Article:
If Michael Flynn refuses to comply with congressional subpoenas, that almost certainly wouldn't be a reason he ends up in jail.
The Senate's intelligence committee had asked Flynn — President Trump's former national security adviser — in April to turn over documents relevant to the committee's investigation into Trump campaign associates' connections to Russia.
When Flynn's lawyer, Robert Kelner, said Flynn would not be turning over the documents, the committee did what any good committee would do: It issued a congressional subpoena for the documents.
On Thursday morning, the chair of the committee, Sen. Richard Burr, announced that Flynn would not be complying with the Senate's subpoena — although he later walked that back by saying that he'd not yet gotten a "definitive answer" from Flynn's lawyer.
Burr's initial announcement prompted many folks on Twitter to say the move meant that Flynn could end up in jail: contempt of Congress!
They cite a criminal statute and say he could be put in jail for up to a year!
Technically true, but ... here's the issue: We're a long way off from that and it's not likely to happen, as suggested in a Politico report earlier this week.
The Justice Department would have to prosecute the case — something exceptionally unlikely to happen. And that only could happen if the Senate voted to hold Flynn in contempt and forward the matter to the US Attorney's Office for prosecution.
That itself rarely happens: The last criminal prosecution of a current or former executive branch official for contempt of Congress was in 1983, when Rita Lavelle faced a contempt prosecution in relation to the Environmental Protection Agency Superfund scandal that took down then-EPA administrator Anne Gorsuch Burford (whose son is now-Justice Neil Gorsuch).
In that case, a 413-0 contempt vote by the House led to prosecution by the US Attorney. Even there, however, Lavelle ultimately was convicted of perjury for lying to Congress — not under the contempt statute.
Sure, Congress holds people in contempt. It happens not irregularly — a few times each administration (in normal times, that is) and generally with a more partisan vote than in the Lavelle matter. In 2014, the House voted 231-187 to hold former IRS commissioner Lois Lerner in contempt for refusing to cooperate with the investigation into the agency's targeting of conservative groups.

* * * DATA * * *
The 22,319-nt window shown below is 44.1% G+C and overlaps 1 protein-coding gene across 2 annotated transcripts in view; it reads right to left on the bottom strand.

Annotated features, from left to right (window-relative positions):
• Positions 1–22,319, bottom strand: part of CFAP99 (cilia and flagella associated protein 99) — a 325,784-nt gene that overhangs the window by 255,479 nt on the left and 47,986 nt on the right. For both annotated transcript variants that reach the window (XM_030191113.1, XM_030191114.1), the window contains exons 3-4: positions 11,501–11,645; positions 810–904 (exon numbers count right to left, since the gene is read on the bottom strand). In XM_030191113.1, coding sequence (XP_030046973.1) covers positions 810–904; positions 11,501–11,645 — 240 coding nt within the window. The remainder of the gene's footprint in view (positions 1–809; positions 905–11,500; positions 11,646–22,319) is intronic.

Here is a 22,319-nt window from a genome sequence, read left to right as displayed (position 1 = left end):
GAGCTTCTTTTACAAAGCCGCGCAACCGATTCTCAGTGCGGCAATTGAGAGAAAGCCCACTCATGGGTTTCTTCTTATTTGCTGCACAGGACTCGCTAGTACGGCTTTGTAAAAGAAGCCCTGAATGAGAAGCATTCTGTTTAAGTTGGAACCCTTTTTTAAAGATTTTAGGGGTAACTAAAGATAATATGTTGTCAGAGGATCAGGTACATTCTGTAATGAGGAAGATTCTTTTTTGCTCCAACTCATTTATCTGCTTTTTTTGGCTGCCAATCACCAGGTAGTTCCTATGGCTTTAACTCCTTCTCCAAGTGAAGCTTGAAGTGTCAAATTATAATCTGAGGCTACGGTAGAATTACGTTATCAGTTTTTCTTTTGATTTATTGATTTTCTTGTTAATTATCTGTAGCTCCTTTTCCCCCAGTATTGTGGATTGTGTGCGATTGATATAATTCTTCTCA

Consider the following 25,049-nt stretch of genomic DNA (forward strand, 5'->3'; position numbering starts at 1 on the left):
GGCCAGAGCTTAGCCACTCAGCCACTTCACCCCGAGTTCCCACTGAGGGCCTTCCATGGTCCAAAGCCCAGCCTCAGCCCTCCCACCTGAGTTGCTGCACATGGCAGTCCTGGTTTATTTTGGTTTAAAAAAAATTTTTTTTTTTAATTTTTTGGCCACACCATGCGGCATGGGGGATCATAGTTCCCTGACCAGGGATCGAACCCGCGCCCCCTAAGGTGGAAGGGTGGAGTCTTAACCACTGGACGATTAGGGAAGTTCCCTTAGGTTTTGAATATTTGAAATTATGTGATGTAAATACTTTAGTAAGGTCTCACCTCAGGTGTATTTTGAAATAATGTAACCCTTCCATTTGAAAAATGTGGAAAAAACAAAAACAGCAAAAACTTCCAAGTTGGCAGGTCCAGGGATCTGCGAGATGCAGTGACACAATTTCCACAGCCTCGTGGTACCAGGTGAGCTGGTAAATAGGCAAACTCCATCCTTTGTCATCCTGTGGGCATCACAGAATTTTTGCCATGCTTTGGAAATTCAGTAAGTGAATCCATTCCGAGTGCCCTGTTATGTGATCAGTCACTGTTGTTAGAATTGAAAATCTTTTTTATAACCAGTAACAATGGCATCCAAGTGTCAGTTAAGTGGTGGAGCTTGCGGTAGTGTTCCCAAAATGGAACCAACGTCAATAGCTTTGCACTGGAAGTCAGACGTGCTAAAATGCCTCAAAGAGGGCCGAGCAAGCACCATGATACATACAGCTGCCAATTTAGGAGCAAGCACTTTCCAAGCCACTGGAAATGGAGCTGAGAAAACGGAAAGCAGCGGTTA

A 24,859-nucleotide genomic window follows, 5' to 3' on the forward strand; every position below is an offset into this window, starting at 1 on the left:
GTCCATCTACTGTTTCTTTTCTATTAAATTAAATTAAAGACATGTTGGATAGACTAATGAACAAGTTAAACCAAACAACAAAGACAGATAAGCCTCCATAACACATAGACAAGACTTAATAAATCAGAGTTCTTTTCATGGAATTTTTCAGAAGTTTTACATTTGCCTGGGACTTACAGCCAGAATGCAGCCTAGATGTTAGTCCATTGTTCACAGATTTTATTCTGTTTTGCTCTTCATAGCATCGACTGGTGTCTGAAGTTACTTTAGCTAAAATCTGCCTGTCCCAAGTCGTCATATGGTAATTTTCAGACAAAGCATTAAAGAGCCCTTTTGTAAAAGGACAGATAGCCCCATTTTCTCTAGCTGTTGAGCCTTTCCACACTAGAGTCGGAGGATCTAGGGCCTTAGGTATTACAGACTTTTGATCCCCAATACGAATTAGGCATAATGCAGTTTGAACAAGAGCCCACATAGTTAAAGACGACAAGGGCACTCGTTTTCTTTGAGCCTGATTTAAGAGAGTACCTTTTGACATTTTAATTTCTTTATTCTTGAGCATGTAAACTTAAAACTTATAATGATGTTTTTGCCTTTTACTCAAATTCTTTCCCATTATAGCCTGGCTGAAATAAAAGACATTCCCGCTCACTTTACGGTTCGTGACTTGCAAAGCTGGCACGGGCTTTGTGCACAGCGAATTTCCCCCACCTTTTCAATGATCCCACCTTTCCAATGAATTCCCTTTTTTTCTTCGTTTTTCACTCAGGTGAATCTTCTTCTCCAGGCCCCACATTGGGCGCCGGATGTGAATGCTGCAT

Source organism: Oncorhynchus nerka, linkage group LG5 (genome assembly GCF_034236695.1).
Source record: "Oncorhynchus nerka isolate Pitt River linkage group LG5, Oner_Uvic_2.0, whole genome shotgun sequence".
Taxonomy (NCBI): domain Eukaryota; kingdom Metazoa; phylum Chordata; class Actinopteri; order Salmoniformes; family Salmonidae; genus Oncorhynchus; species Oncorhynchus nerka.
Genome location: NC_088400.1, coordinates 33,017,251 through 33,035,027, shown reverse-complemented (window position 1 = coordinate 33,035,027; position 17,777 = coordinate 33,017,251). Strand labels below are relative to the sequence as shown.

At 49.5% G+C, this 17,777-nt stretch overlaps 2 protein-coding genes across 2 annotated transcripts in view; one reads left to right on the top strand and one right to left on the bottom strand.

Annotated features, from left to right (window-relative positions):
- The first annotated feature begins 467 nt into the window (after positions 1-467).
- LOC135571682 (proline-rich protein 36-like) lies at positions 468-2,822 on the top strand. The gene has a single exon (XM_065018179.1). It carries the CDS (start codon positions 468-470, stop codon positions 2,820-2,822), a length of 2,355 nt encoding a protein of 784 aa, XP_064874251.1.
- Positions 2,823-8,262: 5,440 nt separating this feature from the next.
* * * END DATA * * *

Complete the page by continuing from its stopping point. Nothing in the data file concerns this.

But, the Justice Department doesn't need to prosecute a contempt citation forwarded to it — which was the decision made as to Lerner. Similar decisions against prosecution were made when the House held George W. Bush administration officials — Josh Bolten and Harriet Miers — in contempt.
Congress could seek civil enforcement of the subpoena, a step the House tried to take against former Attorney General Eric Holder after he was held in contempt of Congress in relation to the "Fast and Furious" operation scandal. The process took years, however, and the judge ultimately declined to hold Holder in civil contempt — which would have resulted in fines being assessed against Holder.
There also is, technically, an "inherent" contempt power that Congress itself can exercise to enforce its interests. The power has not been exercised in the modern era, however, and the move — detailed in a recent congressional report as having the Sergeant-at-Arms bring in a person, having the House or Senate try the person, and imprisoning the person in the Capitol until he or she fulfills the congressional request — almost certainly would end up in court. (But it sounds very 2017, it's true.)
Kelner has not responded to multiple requests for comment about his client's plans.
Chris Geidner is a Supreme Court correspondent for BuzzFeed News and is based in Washington, DC.
Contact Chris Geidner at email@example.com.
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